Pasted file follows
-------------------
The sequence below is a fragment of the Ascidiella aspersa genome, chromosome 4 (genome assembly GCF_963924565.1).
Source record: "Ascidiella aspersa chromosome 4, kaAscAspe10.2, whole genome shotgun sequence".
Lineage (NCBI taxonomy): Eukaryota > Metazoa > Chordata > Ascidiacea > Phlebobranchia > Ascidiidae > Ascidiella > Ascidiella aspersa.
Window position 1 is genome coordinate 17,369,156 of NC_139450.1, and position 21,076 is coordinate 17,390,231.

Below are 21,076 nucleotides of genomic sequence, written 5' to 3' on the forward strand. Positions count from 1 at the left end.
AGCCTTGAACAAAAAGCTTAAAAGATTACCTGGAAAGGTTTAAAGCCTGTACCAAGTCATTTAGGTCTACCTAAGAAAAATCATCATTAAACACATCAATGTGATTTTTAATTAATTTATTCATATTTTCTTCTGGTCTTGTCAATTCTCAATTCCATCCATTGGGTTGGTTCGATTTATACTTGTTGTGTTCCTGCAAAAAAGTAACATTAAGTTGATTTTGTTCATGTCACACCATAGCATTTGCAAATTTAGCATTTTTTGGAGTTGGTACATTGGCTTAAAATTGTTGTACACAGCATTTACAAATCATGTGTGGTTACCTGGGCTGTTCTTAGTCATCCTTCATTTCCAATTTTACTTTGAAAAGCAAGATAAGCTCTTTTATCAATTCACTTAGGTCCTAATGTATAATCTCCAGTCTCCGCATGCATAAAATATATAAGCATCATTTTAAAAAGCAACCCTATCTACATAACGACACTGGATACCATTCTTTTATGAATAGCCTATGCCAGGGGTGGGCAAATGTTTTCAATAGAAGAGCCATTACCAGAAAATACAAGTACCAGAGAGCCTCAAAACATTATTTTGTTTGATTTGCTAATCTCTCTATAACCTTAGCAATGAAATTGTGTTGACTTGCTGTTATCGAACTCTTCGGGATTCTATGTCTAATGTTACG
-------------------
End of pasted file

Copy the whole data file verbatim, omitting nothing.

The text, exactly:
The sequence below is a fragment of the Ascidiella aspersa genome, chromosome 4 (genome assembly GCF_963924565.1).
Source record: "Ascidiella aspersa chromosome 4, kaAscAspe10.2, whole genome shotgun sequence".
Lineage (NCBI taxonomy): Eukaryota > Metazoa > Chordata > Ascidiacea > Phlebobranchia > Ascidiidae > Ascidiella > Ascidiella aspersa.
Window position 1 is genome coordinate 17,369,156 of NC_139450.1, and position 21,076 is coordinate 17,390,231.

Below are 21,076 nucleotides of genomic sequence, written 5' to 3' on the forward strand. Positions count from 1 at the left end.
AGCCTTGAACAAAAAGCTTAAAAGATTACCTGGAAAGGTTTAAAGCCTGTACCAAGTCATTTAGGTCTACCTAAGAAAAATCATCATTAAACACATCAATGTGATTTTTAATTAATTTATTCATATTTTCTTCTGGTCTTGTCAATTCTCAATTCCATCCATTGGGTTGGTTCGATTTATACTTGTTGTGTTCCTGCAAAAAAGTAACATTAAGTTGATTTTGTTCATGTCACACCATAGCATTTGCAAATTTAGCATTTTTTGGAGTTGGTACATTGGCTTAAAATTGTTGTACACAGCATTTACAAATCATGTGTGGTTACCTGGGCTGTTCTTAGTCATCCTTCATTTCCAATTTTACTTTGAAAAGCAAGATAAGCTCTTTTATCAATTCACTTAGGTCCTAATGTATAATCTCCAGTCTCCGCATGCATAAAATATATAAGCATCATTTTAAAAAGCAACCCTATCTACATAACGACACTGGATACCATTCTTTTATGAATAGCCTATGCCAGGGGTGGGCAAATGTTTTCAATAGAAGAGCCATTACCAGAAAATACAAGTACCAGAGAGCCTCAAAACATTATTTTGTTTGATTTGCTAATCTCTCTATAACCTTAGCAATGAAATTGTGTTGACTTGCTGTTATCGAACTCTTCGGGATTCTATGTCTAATGTTACG